Our objects are significant because at some time and place they’re of interest to us. And the way we keep them, re-arrange them, speaks to where we are in our lives at that given time and place. For Catherine’s process, it was not just a time and place in Elizabeth Taylor’s life, but what became the final time and place, in which we learned what she cared about and how she maintained things in the end. A year later, I found myself documenting the final phase of my grandfather’s home and came to allow myself to be part of the process in a way I didn’t anticipate - thanks to considerations I experienced from seeing Opie’s work.
We’re done cleaning out my grandfather’s home and I documented the entire process. It didn’t make it any easier - and a few times it was hard to stop and snap - but it’s how I worked through it, and in the process discovered new ways of understanding my work. Something I’d been thinking about for over a year. 700 Nimes Road was really powerful for me in that it demonstrated that what I had been doing for years was part of a larger vocabulary. That my interest in photographing images of personal details is a form of portraiture, but that looking that closely is a process and one that I should recognize my role with in that process. Catherine and her work helped me feel comfortable within my own process.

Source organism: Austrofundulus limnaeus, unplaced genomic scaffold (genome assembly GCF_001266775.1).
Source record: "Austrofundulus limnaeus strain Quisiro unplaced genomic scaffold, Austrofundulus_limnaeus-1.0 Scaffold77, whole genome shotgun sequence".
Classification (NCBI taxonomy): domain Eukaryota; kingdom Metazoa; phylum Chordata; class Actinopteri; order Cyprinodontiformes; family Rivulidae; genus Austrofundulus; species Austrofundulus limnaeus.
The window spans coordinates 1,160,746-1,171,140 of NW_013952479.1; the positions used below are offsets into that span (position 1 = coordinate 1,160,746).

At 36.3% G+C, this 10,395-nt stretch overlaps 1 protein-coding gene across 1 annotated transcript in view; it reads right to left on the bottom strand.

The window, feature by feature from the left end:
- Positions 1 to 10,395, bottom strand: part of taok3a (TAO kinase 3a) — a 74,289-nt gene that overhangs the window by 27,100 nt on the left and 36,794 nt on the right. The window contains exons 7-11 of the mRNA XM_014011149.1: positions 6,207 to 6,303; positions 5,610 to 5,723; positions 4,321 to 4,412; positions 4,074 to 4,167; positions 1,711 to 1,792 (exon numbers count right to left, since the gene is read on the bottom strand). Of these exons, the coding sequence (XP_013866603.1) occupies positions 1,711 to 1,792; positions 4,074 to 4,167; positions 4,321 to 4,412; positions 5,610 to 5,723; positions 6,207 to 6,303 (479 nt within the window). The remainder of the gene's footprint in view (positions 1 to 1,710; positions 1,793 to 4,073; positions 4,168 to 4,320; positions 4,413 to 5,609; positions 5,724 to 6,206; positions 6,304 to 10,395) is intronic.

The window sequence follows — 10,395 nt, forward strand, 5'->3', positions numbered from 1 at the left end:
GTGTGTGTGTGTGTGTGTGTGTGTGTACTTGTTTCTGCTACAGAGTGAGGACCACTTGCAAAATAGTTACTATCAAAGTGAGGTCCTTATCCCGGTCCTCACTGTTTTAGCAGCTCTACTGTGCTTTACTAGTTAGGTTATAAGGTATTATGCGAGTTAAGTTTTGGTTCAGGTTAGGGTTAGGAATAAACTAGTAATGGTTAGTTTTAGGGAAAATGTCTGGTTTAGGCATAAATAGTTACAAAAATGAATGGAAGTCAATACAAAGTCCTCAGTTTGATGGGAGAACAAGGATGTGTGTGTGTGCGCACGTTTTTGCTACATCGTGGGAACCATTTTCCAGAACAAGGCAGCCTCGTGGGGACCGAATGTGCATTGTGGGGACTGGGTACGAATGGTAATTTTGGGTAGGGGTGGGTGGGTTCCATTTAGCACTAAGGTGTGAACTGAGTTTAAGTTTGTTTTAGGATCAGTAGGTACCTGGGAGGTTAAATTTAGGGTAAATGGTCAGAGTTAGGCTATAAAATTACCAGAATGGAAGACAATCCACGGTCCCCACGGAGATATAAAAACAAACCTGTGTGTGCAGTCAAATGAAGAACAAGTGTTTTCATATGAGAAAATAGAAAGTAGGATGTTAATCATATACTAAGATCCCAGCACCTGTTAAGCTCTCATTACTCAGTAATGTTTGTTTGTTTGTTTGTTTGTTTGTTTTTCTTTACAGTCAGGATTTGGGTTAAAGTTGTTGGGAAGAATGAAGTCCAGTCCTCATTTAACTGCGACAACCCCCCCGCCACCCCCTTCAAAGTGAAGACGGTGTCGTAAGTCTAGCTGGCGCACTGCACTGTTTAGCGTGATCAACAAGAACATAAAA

Thank you Catherine.
This was originally published on homeLA's Process Record / September 2, 2017